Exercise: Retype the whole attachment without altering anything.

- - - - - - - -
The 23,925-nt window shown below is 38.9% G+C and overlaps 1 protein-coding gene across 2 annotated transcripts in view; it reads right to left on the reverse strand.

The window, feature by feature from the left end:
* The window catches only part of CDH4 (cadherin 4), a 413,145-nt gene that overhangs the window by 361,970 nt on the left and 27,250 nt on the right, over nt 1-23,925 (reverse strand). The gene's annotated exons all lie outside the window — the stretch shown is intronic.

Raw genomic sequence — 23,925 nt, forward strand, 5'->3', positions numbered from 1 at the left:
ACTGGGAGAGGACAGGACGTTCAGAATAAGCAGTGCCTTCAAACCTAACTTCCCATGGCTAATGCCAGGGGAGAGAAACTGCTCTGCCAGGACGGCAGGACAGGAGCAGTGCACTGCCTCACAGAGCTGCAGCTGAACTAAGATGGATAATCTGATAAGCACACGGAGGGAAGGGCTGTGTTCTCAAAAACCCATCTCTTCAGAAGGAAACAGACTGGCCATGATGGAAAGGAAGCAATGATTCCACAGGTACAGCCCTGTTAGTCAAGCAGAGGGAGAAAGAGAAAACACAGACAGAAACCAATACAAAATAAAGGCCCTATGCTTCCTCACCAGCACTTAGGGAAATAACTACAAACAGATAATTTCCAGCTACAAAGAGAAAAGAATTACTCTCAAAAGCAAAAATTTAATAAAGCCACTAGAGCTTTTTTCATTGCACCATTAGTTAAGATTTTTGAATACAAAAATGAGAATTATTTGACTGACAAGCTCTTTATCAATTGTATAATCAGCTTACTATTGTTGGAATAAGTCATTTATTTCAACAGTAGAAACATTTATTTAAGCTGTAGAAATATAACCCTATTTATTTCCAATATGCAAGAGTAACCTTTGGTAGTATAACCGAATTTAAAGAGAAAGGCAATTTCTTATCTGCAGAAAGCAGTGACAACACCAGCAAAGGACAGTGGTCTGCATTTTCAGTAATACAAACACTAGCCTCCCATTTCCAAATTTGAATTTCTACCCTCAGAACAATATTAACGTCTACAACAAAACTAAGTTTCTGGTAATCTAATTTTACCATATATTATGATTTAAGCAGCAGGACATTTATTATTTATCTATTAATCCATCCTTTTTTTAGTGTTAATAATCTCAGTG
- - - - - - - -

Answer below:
The 23,925-nt window shown below is 38.9% G+C and overlaps 1 protein-coding gene across 2 annotated transcripts in view; it reads right to left on the reverse strand.

The window, feature by feature from the left end:
* The window catches only part of CDH4 (cadherin 4), a 413,145-nt gene that overhangs the window by 361,970 nt on the left and 27,250 nt on the right, over nt 1-23,925 (reverse strand). The gene's annotated exons all lie outside the window — the stretch shown is intronic.

Raw genomic sequence — 23,925 nt, forward strand, 5'->3', positions numbered from 1 at the left:
ACTGGGAGAGGACAGGACGTTCAGAATAAGCAGTGCCTTCAAACCTAACTTCCCATGGCTAATGCCAGGGGAGAGAAACTGCTCTGCCAGGACGGCAGGACAGGAGCAGTGCACTGCCTCACAGAGCTGCAGCTGAACTAAGATGGATAATCTGATAAGCACACGGAGGGAAGGGCTGTGTTCTCAAAAACCCATCTCTTCAGAAGGAAACAGACTGGCCATGATGGAAAGGAAGCAATGATTCCACAGGTACAGCCCTGTTAGTCAAGCAGAGGGAGAAAGAGAAAACACAGACAGAAACCAATACAAAATAAAGGCCCTATGCTTCCTCACCAGCACTTAGGGAAATAACTACAAACAGATAATTTCCAGCTACAAAGAGAAAAGAATTACTCTCAAAAGCAAAAATTTAATAAAGCCACTAGAGCTTTTTTCATTGCACCATTAGTTAAGATTTTTGAATACAAAAATGAGAATTATTTGACTGACAAGCTCTTTATCAATTGTATAATCAGCTTACTATTGTTGGAATAAGTCATTTATTTCAACAGTAGAAACATTTATTTAAGCTGTAGAAATATAACCCTATTTATTTCCAATATGCAAGAGTAACCTTTGGTAGTATAACCGAATTTAAAGAGAAAGGCAATTTCTTATCTGCAGAAAGCAGTGACAACACCAGCAAAGGACAGTGGTCTGCATTTTCAGTAATACAAACACTAGCCTCCCATTTCCAAATTTGAATTTCTACCCTCAGAACAATATTAACGTCTACAACAAAACTAAGTTTCTGGTAATCTAATTTTACCATATATTATGATTTAAGCAGCAGGACATTTATTATTTATCTATTAATCCATCCTTTTTTTAGTGTTAATAATCTCAGTG